Halifax has had many interesting buildings over the centuries, both in the centre of town, and on the outskirts. Some of the more important buildings include:
Bronte experts have conceded that Lockwood's description of his first visit to Wuthering Heights fits that of High Sunderland . Although the inscriptions are fictional, the carvings are real. The interior of "Wuthering Heights" also corresponds with the house plan to a great extent.
"May the Almighty grant that the race of Sunderland may quietly inhabit this seat, and maintain the rights of their ancestors free from strife, until an ant drink up the waters of the sea, and a tortoise walk round the whole world."
This was the inscription above the front window of High Sunderland. This was an impressive homestead on a plateau at Horley Green, overlooking the Shibden Valley.
In John Crabtree's 'Concise History of the Parish and Vicarage of Halifax', the author states that the house was built by Richard Sunderland about 1587. Although there are suggestions that his son Abraham was responsible for the house being constructed in 1629. There can be no doubt that this gabled, timber framed house with its ornate carvings, was a sight to behold. The front of the property was very imposing, with its decorative mullioned windows and high gateway depicting the coats of arms of the Sunderland and Rishworth families.
It is thought that the name derives from the fact that the land was sundered or divided from lands surrounding it, with the "high" referring to its elevated position.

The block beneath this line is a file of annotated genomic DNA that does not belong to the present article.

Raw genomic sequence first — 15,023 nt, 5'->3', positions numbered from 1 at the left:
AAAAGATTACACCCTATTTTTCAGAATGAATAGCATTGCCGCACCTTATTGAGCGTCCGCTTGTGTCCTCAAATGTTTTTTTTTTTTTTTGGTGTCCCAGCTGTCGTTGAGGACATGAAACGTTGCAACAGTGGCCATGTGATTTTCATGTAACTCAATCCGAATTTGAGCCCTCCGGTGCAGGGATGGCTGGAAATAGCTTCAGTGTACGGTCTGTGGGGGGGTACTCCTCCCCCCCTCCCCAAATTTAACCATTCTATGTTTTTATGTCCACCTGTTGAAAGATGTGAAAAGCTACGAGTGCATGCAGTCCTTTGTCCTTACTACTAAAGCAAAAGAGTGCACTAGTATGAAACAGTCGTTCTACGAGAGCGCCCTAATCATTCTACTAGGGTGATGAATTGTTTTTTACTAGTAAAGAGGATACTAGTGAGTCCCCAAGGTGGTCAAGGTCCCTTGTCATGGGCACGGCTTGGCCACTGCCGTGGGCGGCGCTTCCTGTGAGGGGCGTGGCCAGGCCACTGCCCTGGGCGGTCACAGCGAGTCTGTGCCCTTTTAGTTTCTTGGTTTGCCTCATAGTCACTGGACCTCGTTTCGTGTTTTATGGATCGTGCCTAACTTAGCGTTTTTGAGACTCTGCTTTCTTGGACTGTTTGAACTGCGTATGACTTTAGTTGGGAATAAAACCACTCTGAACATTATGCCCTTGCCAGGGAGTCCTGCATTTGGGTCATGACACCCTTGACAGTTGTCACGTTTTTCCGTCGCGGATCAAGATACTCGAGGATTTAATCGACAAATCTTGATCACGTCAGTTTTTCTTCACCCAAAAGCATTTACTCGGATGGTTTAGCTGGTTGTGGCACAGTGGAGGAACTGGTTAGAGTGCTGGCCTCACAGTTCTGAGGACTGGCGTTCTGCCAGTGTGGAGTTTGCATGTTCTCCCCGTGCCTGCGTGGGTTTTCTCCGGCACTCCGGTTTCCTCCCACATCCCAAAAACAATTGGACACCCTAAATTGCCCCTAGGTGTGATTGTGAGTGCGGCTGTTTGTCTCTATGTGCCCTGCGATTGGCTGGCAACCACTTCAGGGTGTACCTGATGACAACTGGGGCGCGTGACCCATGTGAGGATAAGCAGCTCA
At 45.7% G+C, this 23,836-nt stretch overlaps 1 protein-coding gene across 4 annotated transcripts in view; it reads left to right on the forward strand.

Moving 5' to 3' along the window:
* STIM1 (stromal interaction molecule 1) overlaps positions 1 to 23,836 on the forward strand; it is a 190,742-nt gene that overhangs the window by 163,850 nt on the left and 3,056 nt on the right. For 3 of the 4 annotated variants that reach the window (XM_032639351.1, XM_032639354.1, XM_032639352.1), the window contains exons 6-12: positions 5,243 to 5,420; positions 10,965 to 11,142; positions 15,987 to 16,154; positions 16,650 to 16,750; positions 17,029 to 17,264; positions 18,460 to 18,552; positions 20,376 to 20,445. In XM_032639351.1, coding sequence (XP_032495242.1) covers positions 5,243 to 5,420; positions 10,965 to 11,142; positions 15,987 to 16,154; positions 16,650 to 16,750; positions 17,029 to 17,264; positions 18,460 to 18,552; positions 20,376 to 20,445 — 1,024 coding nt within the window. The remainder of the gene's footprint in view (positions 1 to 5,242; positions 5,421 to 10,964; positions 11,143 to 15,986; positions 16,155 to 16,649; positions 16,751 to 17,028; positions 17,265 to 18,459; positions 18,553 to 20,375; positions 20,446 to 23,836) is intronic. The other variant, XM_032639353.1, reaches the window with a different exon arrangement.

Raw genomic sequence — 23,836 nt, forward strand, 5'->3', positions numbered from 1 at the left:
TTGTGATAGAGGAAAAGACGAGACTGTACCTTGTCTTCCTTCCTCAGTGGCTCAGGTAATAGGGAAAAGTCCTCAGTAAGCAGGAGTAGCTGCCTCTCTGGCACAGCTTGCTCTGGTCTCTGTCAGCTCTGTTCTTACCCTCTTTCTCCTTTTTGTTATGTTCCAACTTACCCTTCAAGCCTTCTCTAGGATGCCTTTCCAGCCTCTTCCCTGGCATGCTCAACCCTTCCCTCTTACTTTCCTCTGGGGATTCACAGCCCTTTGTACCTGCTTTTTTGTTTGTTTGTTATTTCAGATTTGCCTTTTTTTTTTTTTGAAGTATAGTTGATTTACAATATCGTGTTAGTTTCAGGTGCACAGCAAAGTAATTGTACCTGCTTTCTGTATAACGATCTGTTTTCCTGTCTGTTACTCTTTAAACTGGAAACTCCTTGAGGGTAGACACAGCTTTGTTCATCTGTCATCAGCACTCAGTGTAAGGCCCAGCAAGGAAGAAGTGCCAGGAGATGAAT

Emily Bronte would have been familiar with High Sunderland having spent some time at Law Hill School in Southowram. It is thought she used the house as "Wuthering Heights" but located it at Top Withens on Haworth Moor.
Over the years the house was divided into separate dwellings and occupied by several different families. By the late 1940's it was reported that the building was derelict and unsafe. The owner of the building at that time, a Mrs Holden of Harrogate, offered it first to Halifax Corporation and then to the Bronte Society. However, the high cost of repair meant that both offers were turned down. High Sunderland was finally demolished in the early 1950's.
Further information on High Sunderland can be found in the Halifax Antiquarian Society Transactions for 1907 (available at many libraries) and by contacting or visiting the Reference Library or the West Yorkshire Archive Service .
When you next take a walk along Rawson Street, in Halifax, look at the building which is now Le Metropolitain. Originally known as Royd’s House or Royd’s Mansion, this building was erected in 1766.
The owner of the mansion was John Royd, a merchant banker and trader who was born in Soyland. It was designed by John Carr, the renowned Yorkshire architect. The imposing symmetrical building, also had well maintained grounds which extended as far as Powell Street and the Victoria Theatre.
As well as being a home for the Royd family, the building acted as the premises for John’s mortgage, banking and insurance business. The firm financed many of the local clothiers and merchants. The cloths and yarns produced in hillside cottages were brought down to be stored in the mansion warehouse, from where they were later transported for sale.